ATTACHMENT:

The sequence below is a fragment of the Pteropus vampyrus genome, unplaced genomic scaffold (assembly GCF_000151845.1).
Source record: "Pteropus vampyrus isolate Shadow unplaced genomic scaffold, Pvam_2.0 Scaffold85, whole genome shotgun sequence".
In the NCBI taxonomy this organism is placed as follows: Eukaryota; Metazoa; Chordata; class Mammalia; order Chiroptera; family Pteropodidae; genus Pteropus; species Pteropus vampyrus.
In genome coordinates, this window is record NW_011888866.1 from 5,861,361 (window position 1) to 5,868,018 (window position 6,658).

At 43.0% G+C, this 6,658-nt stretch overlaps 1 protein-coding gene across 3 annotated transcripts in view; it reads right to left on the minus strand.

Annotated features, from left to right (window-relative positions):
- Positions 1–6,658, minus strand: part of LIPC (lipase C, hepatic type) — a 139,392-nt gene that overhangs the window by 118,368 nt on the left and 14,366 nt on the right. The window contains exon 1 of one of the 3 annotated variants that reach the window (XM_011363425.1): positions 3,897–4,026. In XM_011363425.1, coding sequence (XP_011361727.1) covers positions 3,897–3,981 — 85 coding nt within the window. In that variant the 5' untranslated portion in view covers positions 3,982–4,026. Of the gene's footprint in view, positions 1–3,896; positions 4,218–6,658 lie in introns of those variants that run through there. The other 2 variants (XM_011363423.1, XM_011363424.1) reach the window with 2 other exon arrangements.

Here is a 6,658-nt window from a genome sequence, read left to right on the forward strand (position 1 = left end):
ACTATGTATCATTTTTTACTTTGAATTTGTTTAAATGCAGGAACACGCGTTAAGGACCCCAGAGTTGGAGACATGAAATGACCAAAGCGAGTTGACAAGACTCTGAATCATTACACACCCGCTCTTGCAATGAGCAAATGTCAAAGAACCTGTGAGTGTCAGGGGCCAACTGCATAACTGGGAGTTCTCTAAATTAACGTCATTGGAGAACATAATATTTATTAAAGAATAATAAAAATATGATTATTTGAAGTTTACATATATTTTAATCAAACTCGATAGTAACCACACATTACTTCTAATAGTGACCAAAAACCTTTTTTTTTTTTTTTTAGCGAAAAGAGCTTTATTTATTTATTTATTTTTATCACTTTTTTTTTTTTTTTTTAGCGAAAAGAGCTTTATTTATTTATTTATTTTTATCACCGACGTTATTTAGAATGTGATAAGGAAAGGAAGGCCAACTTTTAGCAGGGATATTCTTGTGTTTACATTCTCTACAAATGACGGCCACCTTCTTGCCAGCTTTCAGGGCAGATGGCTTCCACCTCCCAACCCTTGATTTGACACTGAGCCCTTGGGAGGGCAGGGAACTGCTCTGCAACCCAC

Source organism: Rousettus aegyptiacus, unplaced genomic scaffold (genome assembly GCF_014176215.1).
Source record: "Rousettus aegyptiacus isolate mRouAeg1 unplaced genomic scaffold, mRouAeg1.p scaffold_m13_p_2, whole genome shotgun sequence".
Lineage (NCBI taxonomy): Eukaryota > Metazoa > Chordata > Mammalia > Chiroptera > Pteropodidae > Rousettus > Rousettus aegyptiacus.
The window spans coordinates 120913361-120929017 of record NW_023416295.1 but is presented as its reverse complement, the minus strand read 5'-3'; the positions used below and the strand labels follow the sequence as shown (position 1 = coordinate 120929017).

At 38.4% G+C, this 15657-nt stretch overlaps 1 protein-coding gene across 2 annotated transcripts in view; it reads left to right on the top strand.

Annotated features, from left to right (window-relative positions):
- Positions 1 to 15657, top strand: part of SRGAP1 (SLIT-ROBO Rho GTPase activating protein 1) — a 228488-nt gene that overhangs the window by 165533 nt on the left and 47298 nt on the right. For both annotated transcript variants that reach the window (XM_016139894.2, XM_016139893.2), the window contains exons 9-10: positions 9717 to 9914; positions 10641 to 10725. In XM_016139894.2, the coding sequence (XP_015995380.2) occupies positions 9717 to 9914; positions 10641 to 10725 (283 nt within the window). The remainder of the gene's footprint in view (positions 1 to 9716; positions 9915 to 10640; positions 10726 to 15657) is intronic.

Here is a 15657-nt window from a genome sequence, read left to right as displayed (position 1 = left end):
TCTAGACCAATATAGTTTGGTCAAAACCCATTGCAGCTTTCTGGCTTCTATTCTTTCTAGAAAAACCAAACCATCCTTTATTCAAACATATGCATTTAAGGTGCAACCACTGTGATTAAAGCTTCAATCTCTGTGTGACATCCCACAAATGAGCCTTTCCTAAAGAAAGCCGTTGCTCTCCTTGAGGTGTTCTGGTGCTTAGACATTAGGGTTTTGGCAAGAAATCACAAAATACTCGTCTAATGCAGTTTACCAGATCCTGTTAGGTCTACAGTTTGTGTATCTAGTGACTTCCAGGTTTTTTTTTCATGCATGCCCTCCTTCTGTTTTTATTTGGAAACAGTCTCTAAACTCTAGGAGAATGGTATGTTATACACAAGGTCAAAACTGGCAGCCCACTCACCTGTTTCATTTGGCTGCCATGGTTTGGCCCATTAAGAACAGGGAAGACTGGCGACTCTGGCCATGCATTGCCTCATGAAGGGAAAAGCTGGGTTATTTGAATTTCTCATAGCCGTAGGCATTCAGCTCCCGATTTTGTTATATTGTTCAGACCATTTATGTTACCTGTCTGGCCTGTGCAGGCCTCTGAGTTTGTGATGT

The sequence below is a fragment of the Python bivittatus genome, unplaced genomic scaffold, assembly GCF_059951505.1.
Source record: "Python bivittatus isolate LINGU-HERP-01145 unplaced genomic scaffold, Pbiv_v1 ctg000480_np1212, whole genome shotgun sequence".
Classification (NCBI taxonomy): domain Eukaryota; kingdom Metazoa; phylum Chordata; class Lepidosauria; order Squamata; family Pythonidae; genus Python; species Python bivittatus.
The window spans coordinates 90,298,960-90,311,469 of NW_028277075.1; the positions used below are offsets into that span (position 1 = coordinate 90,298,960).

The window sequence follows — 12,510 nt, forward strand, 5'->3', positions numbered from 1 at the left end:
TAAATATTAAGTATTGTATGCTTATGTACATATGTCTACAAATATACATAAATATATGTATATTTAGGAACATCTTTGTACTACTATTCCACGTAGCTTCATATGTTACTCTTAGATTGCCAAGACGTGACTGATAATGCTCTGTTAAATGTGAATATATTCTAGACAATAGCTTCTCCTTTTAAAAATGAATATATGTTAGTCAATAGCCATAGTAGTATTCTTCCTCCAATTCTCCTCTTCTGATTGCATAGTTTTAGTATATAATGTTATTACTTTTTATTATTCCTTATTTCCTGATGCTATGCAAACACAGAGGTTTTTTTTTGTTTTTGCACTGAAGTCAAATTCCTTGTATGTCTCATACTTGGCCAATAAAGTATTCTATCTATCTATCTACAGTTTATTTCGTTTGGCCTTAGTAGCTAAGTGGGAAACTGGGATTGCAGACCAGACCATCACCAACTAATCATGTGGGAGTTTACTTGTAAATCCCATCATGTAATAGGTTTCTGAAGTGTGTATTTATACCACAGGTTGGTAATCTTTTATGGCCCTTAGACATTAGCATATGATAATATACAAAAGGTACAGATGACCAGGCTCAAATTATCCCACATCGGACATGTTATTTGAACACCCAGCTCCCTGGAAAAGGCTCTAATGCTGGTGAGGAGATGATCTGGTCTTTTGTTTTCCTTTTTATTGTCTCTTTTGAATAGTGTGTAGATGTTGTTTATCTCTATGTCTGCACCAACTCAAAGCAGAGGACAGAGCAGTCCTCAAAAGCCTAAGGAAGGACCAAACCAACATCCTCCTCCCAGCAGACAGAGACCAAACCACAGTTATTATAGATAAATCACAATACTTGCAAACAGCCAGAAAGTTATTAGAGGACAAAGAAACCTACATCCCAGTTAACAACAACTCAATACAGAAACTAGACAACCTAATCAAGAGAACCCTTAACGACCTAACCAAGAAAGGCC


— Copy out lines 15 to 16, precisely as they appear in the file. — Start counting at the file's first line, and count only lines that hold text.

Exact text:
Annotated features, from left to right (window-relative positions):
- Positions 1 to 15657, top strand: part of SRGAP1 (SLIT-ROBO Rho GTPase activating protein 1) — a 228488-nt gene that overhangs the window by 165533 nt on the left and 47298 nt on the right. For both annotated transcript variants that reach the window (XM_016139894.2, XM_016139893.2), the window contains exons 9-10: positions 9717 to 9914; positions 10641 to 10725. In XM_016139894.2, the coding sequence (XP_015995380.2) occupies positions 9717 to 9914; positions 10641 to 10725 (283 nt within the window). The remainder of the gene's footprint in view (positions 1 to 9716; positions 9915 to 10640; positions 10726 to 15657) is intronic.